Compromise: What homebuyers shouldn’t negotiate on

By Kelly Leighton | Oct. 6, 2017 | 3 min. read

Much has been said about the lack of inventory on the market, and how it has been difficult for some homebuyers to find their dream home within their budget.

Your clients may need to give up some of their wants. But what shouldn’t they compromise on? PAR’s leadership offered their opinions.

“If I’m dealing with an inexperienced buyer, I always warn them not to compromise on the home inspections. There is just too much at stake,” said PAR Treasurer Bill Festa.

Meanwhile, location was not something to negotiate, according to others.

“In real estate, location is everything. The admonition given by everyone from grandparents to real estate instructors is this: What are the three most important factors when it comes to real estate? Location, location, location. The one thing you can’t change about a property is its location. It is an old expression, but still very much holds true today,” said PAR President-elect Todd Umbenhauer. “Be careful of going outside what is the norm for the area in which you are buying. If 90 percent of the homes in the marketplace have basements, not having one will be a problem when the buyer ultimately becomes a seller. After all, it is pretty tough to add a basement to a house. If two-bedroom homes are a rare commodity, one might be wise not to purchase that commodity, if the typical buyer in the market is seeking three bedrooms.”

Umbenhauer also said that buyers should not compromise much on the condition of the home. Thanks to full-time gigs, children’s schedules and the normal busyness of everyday life, it can be tough to find time and money to update a home. “Unless the budget allows for hiring professionals to do the work, consider purchasing a home with a shorter list of projects to be done for you to be happy with the home you have purchased,” he said.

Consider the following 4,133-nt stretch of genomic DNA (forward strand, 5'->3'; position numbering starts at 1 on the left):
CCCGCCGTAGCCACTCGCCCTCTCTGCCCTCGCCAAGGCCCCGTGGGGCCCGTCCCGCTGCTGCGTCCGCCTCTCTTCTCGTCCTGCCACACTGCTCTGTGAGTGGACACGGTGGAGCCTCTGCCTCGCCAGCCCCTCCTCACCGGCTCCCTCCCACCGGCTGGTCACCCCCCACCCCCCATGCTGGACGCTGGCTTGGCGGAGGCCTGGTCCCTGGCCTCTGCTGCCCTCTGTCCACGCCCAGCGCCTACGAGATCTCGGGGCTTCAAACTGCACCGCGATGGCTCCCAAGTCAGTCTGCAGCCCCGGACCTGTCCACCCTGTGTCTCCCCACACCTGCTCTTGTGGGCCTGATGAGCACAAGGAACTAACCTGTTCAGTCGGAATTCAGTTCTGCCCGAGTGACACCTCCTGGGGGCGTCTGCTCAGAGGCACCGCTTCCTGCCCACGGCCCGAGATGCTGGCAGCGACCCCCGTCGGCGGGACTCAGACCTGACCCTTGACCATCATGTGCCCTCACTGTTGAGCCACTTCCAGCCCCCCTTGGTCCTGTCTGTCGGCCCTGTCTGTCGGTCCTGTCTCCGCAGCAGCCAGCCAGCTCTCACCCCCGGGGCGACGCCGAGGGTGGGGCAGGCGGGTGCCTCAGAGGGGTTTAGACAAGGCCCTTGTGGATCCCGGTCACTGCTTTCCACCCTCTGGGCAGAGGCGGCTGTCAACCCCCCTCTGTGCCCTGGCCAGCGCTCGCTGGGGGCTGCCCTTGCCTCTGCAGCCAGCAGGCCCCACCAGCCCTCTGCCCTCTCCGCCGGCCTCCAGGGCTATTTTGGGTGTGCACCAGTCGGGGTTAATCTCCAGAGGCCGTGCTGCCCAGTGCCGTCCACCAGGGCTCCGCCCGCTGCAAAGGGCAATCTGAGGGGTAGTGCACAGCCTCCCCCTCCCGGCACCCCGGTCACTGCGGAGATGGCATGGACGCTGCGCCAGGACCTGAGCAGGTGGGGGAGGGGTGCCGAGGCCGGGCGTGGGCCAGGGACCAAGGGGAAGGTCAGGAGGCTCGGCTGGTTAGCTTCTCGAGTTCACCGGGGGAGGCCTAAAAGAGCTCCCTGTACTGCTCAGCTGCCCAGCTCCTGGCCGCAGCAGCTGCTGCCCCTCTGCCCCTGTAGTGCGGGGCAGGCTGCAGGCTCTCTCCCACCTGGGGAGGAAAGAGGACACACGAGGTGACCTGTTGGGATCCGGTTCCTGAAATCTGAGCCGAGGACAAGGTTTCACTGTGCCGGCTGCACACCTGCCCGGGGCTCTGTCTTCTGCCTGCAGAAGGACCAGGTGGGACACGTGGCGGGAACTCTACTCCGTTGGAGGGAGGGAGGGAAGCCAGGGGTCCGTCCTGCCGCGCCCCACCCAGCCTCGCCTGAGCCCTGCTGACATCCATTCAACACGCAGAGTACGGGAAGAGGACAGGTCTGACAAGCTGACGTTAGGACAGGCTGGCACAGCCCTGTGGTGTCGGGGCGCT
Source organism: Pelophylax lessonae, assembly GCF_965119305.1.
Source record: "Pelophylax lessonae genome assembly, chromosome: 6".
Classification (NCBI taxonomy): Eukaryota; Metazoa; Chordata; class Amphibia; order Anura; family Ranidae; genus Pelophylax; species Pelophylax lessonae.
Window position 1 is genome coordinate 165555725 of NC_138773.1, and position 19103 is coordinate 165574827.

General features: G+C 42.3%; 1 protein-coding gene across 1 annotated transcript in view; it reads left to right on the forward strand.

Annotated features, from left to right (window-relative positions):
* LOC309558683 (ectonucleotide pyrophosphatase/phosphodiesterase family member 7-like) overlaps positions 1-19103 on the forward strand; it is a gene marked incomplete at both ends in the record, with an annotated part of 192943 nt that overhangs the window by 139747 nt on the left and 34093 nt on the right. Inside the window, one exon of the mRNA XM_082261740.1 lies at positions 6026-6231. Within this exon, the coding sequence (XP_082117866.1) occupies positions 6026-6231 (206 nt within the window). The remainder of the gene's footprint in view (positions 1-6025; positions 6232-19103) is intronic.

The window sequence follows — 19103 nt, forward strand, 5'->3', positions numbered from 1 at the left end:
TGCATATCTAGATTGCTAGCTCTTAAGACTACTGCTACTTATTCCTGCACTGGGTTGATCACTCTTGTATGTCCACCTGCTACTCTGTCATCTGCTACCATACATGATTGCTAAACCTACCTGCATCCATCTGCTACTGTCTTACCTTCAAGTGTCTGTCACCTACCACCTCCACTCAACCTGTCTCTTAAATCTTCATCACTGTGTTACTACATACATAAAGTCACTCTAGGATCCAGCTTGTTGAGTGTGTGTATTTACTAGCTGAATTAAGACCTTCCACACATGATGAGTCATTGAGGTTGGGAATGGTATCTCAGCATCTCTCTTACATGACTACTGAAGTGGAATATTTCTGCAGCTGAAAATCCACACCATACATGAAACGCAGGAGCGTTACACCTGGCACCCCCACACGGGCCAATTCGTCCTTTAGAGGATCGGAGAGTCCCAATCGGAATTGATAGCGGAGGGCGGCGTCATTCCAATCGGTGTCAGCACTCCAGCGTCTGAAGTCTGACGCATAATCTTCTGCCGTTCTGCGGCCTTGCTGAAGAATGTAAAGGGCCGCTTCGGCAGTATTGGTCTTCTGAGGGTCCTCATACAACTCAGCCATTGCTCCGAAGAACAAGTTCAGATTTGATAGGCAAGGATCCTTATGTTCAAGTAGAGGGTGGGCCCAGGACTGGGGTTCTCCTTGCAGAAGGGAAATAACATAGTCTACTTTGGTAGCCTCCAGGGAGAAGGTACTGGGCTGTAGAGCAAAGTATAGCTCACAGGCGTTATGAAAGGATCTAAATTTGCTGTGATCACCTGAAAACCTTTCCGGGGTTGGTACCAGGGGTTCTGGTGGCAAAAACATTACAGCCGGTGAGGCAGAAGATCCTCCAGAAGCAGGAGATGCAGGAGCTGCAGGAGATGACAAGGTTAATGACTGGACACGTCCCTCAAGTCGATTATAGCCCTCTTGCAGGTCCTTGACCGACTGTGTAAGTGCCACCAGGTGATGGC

PAR’s First Vice President Bill McFalls said he tells his clients to never comprise on their budget. “The importance of working within their means has long-term consequences, both positive and negative.” McFalls also echoed Umbenhauer’s comments on the importance of location, homes should “not being on a busy road or encumbered by nearby commercial activity, ugly power lines or seepage pits,” said McFalls.

Location was also the top non-negotiable for PAR’s President Kathy McQuilkin. “I advise my buyers that location still be a major consideration in their purchase. They should consider both on the macro scale, with a look at travel time to work, access to transportation, convenience to items important to them and schools. On the micro scale, consider street location, lot size and type, end or interior unit, neighborhood and so forth,” she said.

What do you advise your clients not to compromise on?

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